A 40-something dude leaving the cineplex behind me was telling his friends the movie he had just watched, “Resident Evil: Retribution,” did not make sense. I silently sympathized with the man, who was obviously used to more conventional on-screen narratives. Indeed, this latest Milla Jovovich vehicle is more vicarious video game than traditional film.
The storyline here basically has been reduced to characters fighting their way through enclosed replicas of major world cities -- like different levels in a video game. These simulated environments were built by the evil Umbrella Corp. to test its bio weapons breakthroughs. No major metropolises were harmed during the making of this movie. While the shoot ‘em up scenes are over the top, let’s face it, they are basically boring because this stuff has all been done before.
But there is no denying the visual wonder of much of the cinematography. A battered and naked Alice wakes in a luminous, futuristic holding cell, her white skin showing the bruises and abrasions of her most recent ordeal. It is a searing image of vulnerability that serves to humanize a heroine who is about to don black leather and dispense wholesale death in her fight to save herself and humanity. Her nemesis is the Red Queen, a malevolent supercomputer whose avatar resembles a petulant little girl.
There is also Becky, an extremely well behaved little girl, considering. Becky accompanies Alice during much of the bloody havoc, depending on her for deliverance. The mother-daughter dynamic emphasizes the underlying decency driving our vengeful Alice. It is of course a tried and true trope, think of Sigourney Weaver’s character Ripley in “Aliens.” Besides reminding us of the softer side of the weaker sex, this particular mother and daughter reunion mirrors the savagery of such bonds in the animal kingdom. Don’t mess with momma bear's little cub.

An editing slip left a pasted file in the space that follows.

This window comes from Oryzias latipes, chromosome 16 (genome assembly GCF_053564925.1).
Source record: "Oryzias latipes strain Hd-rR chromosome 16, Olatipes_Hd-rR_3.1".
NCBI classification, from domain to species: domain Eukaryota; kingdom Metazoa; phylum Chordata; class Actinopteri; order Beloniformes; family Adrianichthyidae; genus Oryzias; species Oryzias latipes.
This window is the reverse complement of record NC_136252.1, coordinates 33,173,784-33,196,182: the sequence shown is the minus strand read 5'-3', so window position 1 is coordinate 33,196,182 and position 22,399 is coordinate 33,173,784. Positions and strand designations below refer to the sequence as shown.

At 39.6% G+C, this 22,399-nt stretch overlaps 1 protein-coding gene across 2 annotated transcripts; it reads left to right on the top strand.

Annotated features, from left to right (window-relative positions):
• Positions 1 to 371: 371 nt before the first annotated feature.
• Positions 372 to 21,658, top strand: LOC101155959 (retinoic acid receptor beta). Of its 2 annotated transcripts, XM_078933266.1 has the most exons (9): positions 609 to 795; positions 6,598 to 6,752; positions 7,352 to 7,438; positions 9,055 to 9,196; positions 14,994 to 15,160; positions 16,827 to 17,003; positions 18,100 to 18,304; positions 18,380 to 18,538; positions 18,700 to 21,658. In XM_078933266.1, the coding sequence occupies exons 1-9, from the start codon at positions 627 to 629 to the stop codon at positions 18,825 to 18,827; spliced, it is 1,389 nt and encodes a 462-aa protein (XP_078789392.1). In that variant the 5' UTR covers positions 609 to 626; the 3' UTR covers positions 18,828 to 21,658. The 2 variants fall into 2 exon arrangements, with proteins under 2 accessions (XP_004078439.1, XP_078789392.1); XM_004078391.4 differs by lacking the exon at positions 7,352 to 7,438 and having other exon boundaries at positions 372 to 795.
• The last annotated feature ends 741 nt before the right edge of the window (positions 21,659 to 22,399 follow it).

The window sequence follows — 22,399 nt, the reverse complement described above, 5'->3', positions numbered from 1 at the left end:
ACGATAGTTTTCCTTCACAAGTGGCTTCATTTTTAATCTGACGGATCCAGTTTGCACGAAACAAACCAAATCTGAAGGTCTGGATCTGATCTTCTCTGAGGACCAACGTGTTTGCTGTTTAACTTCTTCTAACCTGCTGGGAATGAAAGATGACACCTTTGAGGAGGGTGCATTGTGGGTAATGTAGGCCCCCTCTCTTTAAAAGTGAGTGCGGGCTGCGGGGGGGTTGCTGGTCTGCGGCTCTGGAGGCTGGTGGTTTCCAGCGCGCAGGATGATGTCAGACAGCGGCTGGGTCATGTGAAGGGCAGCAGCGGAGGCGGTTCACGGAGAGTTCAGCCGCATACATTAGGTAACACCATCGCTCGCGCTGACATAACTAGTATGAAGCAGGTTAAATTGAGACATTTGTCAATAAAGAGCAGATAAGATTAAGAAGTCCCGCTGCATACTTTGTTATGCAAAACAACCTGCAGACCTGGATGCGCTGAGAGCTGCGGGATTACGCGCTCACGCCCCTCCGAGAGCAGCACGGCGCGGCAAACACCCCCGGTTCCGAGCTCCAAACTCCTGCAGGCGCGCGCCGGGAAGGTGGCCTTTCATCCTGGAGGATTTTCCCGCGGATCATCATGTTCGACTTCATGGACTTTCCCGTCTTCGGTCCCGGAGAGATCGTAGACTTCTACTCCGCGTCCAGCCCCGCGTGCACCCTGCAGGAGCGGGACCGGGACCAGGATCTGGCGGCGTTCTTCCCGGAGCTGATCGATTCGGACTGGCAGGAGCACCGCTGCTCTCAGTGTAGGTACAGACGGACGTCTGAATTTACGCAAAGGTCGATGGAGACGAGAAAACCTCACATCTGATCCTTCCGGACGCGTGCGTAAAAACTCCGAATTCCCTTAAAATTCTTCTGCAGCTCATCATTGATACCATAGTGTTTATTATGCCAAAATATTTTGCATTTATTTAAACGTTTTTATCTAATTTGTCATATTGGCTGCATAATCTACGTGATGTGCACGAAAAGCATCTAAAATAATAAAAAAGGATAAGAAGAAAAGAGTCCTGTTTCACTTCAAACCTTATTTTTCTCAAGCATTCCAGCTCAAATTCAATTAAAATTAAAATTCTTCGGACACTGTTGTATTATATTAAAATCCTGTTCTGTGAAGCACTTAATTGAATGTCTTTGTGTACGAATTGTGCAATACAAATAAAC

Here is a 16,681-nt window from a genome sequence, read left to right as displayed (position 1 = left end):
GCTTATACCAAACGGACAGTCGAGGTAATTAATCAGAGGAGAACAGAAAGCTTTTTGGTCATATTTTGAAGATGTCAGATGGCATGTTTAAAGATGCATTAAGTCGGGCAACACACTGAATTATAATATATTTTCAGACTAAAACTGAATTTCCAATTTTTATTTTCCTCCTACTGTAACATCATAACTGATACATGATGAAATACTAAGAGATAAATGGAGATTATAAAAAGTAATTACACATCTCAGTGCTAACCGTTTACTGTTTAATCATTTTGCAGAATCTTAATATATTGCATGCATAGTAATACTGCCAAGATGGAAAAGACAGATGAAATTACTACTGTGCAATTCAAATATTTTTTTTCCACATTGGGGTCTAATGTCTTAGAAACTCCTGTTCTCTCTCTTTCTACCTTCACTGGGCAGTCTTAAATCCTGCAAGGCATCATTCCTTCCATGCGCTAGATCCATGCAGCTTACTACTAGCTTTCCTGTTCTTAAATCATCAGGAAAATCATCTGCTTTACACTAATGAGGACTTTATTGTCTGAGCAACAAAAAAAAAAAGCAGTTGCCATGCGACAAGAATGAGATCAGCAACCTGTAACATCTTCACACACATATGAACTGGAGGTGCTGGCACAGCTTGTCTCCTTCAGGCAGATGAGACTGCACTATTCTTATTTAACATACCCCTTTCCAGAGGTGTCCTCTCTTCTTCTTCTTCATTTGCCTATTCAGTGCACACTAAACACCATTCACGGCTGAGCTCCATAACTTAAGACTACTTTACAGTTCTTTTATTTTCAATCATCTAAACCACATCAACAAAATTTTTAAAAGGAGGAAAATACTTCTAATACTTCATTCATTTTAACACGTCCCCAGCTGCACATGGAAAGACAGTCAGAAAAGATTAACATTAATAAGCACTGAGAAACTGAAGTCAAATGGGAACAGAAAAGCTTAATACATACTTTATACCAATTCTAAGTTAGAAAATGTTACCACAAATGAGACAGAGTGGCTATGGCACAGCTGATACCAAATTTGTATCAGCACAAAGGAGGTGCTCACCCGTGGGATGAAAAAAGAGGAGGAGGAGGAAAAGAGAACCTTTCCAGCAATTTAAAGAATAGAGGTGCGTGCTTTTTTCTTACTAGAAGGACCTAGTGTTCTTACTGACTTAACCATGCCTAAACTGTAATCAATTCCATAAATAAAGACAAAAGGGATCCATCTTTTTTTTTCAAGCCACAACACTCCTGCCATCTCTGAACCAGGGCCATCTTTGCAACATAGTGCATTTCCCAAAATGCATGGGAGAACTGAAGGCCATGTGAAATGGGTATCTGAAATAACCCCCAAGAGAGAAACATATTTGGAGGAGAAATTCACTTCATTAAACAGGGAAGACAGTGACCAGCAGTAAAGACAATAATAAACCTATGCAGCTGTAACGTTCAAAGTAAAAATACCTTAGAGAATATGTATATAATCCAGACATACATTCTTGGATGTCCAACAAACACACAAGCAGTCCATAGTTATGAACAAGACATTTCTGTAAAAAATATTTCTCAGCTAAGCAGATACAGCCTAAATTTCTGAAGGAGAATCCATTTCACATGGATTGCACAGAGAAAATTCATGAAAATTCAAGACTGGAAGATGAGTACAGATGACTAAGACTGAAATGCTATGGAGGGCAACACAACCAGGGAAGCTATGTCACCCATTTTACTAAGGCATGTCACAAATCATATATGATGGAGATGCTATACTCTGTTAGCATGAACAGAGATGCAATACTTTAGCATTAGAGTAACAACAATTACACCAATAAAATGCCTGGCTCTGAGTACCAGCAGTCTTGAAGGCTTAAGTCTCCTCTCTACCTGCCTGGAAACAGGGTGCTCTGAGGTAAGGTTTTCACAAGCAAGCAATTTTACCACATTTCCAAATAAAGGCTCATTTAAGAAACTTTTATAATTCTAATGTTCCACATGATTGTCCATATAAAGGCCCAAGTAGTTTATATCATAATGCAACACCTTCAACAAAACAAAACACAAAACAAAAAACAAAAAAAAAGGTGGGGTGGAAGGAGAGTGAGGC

Alice and the young girl, played by hearing-impaired actress Aryana Engineer, communicate in American Sign Language and those gestures add sublime visual poignancy to their expressions of love and loyalty. Along the way the astute viewer might observe Milla making a brief homage to Bruce Lee, but the many other movie references come off as just so many cribbed cliches.
The relentless musical soundtrack by Tom Hajdu and Andy Milburn serves the action well and also pushes haunting motifs, including one riff that harks back to the shower scene in “Psycho.”
Sadly, the exposition lacks drama and fails to mesh with the action and effects that comprise the obvious point of the whole enterprise. That disconnect with the narrative prevents “Resident Evil: Retribution” from achieving the synthesis needed to make it work as a whole. In retrospect, I should have seen it in 3D.